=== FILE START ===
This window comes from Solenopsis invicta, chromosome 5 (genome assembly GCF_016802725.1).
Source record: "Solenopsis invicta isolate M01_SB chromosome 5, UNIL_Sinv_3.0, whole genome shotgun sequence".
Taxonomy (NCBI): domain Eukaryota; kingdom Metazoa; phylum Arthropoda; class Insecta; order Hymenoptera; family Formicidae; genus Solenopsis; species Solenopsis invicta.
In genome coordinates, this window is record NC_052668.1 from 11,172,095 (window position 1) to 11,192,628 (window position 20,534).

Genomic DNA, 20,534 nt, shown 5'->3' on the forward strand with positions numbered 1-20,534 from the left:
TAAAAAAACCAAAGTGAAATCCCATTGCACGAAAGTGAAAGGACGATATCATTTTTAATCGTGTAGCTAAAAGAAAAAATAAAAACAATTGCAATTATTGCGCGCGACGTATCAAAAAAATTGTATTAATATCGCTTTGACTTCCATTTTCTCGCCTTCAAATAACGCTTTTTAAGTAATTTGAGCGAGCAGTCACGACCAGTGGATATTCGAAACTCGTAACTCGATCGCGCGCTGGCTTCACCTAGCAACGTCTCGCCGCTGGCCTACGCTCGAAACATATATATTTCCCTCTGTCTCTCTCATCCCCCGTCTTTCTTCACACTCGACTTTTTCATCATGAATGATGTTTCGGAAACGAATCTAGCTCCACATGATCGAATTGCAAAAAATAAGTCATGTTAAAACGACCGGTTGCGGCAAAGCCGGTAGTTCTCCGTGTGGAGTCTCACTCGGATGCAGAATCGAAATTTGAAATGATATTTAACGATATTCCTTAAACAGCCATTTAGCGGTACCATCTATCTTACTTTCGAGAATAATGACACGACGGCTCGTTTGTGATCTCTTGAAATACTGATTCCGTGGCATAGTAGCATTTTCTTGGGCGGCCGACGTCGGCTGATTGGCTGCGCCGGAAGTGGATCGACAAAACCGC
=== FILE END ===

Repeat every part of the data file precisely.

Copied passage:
This window comes from Solenopsis invicta, chromosome 5 (genome assembly GCF_016802725.1).
Source record: "Solenopsis invicta isolate M01_SB chromosome 5, UNIL_Sinv_3.0, whole genome shotgun sequence".
Taxonomy (NCBI): domain Eukaryota; kingdom Metazoa; phylum Arthropoda; class Insecta; order Hymenoptera; family Formicidae; genus Solenopsis; species Solenopsis invicta.
In genome coordinates, this window is record NC_052668.1 from 11,172,095 (window position 1) to 11,192,628 (window position 20,534).

Genomic DNA, 20,534 nt, shown 5'->3' on the forward strand with positions numbered 1-20,534 from the left:
TAAAAAAACCAAAGTGAAATCCCATTGCACGAAAGTGAAAGGACGATATCATTTTTAATCGTGTAGCTAAAAGAAAAAATAAAAACAATTGCAATTATTGCGCGCGACGTATCAAAAAAATTGTATTAATATCGCTTTGACTTCCATTTTCTCGCCTTCAAATAACGCTTTTTAAGTAATTTGAGCGAGCAGTCACGACCAGTGGATATTCGAAACTCGTAACTCGATCGCGCGCTGGCTTCACCTAGCAACGTCTCGCCGCTGGCCTACGCTCGAAACATATATATTTCCCTCTGTCTCTCTCATCCCCCGTCTTTCTTCACACTCGACTTTTTCATCATGAATGATGTTTCGGAAACGAATCTAGCTCCACATGATCGAATTGCAAAAAATAAGTCATGTTAAAACGACCGGTTGCGGCAAAGCCGGTAGTTCTCCGTGTGGAGTCTCACTCGGATGCAGAATCGAAATTTGAAATGATATTTAACGATATTCCTTAAACAGCCATTTAGCGGTACCATCTATCTTACTTTCGAGAATAATGACACGACGGCTCGTTTGTGATCTCTTGAAATACTGATTCCGTGGCATAGTAGCATTTTCTTGGGCGGCCGACGTCGGCTGATTGGCTGCGCCGGAAGTGGATCGACAAAACCGC